A San Francisco artist who mocked Twitter ‘blue check’ elitism was forced to put a disclaimer on a satirical website, which encouraged ‘thought leaders, athletes and famous actors’ to apply for a blue “Verified Badge Crest” on the exterior of their homes – letting everyone know how important one is.
In a Friday tweet that immediately went viral, Danielle Baskin announced the new service – and in a matter of hours, had over 40 million impressions and thousands of retweets and likes, according to SFGate.
— Writer for Black Mirror (@djbaskin) January 30, 2021
Upon landing on the homepage for bluecheckhomes.com, visitors are prompted to enter their name and all social media accounts that represent you. Then, after qualifying, applicants need only pay a $3,000 fee to let everyone know how special they are.
Those who can apply must be “Homeowners who are prominent executives, thought leaders, influencers, authors, and journalists who represent prominent organizations, including companies, brands, non-profit organizations, and media organizations,” along with “Homeowners who are government officials, “Homeowners who are actors with at least 5 production credits on their IMDB profile,” and “Homeowners who own entertainment companies, such as film studios, TV networks, and music entities as well as homeowners with public facing roles associated with their productions.”
The deadpan satire continues with: ” Homeowners who are athletes or on professional esports leagues, and coaches listed on the official team website or who have 3 or more featured references within the 6 months prior to applying in news outlets such as Kotaku, Polygon, or IGN.”
Applicants must be willing to provide proof of home ownership.
Apparently so many people fell for the hoax – and didn’t catch on to the increasingly absurd qualifications – that Baskin had to add a disclaimer to her website.
“…Baskin, the SF-based artist behind the prank, had no idea the website she crafted to back up the fake service would receive 495 applicants, all hoping for a crest of their own.” -SFGate
“I will say a percentage of them are not from a real person. People added, like, Kim Kardashian, and that was clearly a joke,” she said, adding “But everyone else thought the website was real. I did what I thought was a mediocre Photoshop job … I thought, ‘This is all very clickbait-y.’ All of the copy, I thought, was so obviously satire.”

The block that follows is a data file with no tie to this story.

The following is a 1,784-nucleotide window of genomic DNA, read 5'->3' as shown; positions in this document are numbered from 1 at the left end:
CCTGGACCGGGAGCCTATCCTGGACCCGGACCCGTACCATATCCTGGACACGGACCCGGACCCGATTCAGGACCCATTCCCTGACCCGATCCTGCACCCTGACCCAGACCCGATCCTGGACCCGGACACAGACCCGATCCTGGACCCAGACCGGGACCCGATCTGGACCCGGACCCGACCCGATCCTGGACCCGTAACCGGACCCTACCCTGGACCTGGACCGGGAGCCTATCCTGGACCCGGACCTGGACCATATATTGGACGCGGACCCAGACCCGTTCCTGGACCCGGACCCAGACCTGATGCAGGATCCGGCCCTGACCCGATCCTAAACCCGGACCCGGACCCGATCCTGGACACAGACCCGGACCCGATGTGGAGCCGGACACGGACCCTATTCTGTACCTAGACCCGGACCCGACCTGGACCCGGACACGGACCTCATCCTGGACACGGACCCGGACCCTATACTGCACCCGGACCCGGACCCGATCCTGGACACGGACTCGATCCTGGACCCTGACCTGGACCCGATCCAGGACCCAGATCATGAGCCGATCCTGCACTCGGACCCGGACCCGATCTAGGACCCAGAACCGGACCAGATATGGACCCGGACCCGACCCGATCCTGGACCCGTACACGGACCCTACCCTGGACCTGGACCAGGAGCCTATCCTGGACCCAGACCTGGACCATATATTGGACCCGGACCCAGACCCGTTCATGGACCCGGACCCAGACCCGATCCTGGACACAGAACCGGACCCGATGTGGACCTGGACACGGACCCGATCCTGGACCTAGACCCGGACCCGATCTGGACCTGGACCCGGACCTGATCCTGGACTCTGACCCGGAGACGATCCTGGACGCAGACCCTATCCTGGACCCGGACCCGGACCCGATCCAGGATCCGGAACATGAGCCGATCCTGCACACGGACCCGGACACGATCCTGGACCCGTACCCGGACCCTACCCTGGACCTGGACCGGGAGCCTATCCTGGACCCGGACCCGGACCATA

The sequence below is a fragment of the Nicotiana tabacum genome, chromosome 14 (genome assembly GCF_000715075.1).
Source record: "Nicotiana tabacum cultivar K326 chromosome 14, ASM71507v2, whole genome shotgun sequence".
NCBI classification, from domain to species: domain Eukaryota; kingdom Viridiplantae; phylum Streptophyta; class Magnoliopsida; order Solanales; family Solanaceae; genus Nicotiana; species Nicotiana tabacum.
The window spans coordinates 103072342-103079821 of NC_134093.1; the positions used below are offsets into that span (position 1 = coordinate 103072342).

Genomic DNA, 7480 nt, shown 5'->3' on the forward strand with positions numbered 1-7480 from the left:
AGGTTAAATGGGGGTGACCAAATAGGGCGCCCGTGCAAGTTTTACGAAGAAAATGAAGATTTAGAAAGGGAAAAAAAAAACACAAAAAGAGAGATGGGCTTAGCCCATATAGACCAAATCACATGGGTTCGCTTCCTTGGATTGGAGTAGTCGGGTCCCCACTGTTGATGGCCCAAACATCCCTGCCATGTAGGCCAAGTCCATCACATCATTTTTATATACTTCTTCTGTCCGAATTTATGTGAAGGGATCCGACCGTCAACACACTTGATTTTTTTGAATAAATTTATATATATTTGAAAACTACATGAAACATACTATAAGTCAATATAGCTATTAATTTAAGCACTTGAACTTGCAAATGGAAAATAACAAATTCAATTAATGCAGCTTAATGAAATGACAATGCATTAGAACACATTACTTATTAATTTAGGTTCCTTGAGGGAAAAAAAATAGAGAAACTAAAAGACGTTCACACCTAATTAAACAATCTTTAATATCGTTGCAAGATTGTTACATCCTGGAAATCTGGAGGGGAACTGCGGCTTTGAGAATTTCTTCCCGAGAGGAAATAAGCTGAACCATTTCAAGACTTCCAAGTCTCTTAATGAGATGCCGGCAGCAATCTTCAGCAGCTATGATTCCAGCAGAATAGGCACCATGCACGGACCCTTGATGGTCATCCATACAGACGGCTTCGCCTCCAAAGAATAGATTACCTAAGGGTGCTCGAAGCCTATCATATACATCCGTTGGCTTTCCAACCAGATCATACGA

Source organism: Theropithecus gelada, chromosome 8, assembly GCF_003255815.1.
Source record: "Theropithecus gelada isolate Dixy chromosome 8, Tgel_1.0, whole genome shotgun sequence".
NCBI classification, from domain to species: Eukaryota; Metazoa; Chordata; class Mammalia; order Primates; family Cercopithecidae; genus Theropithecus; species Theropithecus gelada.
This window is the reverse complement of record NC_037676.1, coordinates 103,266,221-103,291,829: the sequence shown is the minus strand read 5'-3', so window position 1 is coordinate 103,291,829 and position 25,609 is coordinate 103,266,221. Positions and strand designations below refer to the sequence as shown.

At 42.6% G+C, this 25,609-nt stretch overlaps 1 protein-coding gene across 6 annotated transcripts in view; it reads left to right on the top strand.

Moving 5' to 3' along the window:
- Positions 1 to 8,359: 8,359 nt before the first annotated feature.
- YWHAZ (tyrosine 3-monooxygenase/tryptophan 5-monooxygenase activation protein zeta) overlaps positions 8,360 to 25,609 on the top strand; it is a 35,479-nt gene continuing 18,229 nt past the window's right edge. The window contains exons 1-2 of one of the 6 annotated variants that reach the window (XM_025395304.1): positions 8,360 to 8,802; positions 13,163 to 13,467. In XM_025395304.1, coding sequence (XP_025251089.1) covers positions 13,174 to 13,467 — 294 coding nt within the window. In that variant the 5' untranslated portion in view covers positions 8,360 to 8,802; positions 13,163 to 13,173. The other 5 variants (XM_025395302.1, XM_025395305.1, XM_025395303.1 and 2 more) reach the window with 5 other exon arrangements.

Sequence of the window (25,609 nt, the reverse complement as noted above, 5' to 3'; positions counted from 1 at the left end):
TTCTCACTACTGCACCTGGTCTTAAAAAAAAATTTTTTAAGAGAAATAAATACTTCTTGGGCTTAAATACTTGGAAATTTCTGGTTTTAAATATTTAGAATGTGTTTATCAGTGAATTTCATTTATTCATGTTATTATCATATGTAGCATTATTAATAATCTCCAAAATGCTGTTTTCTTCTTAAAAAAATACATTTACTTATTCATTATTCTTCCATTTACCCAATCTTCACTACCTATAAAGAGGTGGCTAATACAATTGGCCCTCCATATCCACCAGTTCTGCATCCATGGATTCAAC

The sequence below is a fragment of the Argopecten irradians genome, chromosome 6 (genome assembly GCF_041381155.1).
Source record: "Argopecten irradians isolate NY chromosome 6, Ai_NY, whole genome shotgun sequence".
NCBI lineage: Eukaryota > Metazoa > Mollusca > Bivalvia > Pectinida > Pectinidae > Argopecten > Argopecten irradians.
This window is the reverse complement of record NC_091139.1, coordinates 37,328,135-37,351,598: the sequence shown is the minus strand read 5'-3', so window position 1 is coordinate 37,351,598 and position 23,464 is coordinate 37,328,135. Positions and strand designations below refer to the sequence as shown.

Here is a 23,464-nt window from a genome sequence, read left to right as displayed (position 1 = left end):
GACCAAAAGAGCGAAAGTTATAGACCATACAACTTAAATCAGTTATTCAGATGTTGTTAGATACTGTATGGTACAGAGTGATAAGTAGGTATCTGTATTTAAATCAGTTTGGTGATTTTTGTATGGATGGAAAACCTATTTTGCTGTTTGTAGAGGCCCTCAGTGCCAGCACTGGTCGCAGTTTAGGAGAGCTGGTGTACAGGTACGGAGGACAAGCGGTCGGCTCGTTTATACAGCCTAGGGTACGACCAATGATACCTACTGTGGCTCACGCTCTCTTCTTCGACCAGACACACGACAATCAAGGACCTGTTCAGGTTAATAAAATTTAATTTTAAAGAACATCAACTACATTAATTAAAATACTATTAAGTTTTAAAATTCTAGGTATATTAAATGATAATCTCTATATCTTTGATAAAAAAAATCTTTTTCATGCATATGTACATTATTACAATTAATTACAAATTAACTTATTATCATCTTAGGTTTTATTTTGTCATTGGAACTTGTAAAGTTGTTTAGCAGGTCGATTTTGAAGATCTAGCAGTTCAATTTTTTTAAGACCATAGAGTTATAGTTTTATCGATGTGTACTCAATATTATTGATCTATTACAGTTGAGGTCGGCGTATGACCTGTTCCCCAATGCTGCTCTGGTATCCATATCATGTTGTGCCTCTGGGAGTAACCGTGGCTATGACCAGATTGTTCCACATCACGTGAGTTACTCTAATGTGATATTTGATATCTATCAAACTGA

Now, the website reads:
WTF IS THIS REAL?
For context, I’m an artist who makes random internet jokes that sometimes pokes fun of “let’s turn this into a service” culture, internet vanity culture, and terrible capitalist ideas. Historically, decorative crests found on Victorian homes were a mark to signal wealth and importance and I thought it would be dumb if that concept also existed today. But if it existed today, would you need to be verified by a third party to signal status? Here’s the origin of the joke.
Yes, I ALSO THINK THE IDEA OF VERIFIED BLUE HOUSE BADGES IS DUMB. I also love to fabricate funny shitposts on a Friday night, but my medium is writing satirical copy for landing pages and creating product launches. I’m also actually a sculptor and would totally make one for someone (IDK about pricing).
If I do make one, it’s unlikely anyone walking around outside would react to a blue check mark on someone’s house. They will probably never find it.
So is this real? It’s somewhere in between real and fake. Anyone can craft something out of plaster. Anyone can apply to be verified. Anyone can make a landing page. Is there an entity involved and is this being rolled out across Bay Area neighborhoods? No.
If you thought this was a full-fledged service, please investigate the things you read on the internet! And if you’re an artist making jokes on the internet, we should consider adding disclaimers like this, because not everyone understands your commentary and will share your jokes as fact. ?
Republished from ZeroHedge.com with permission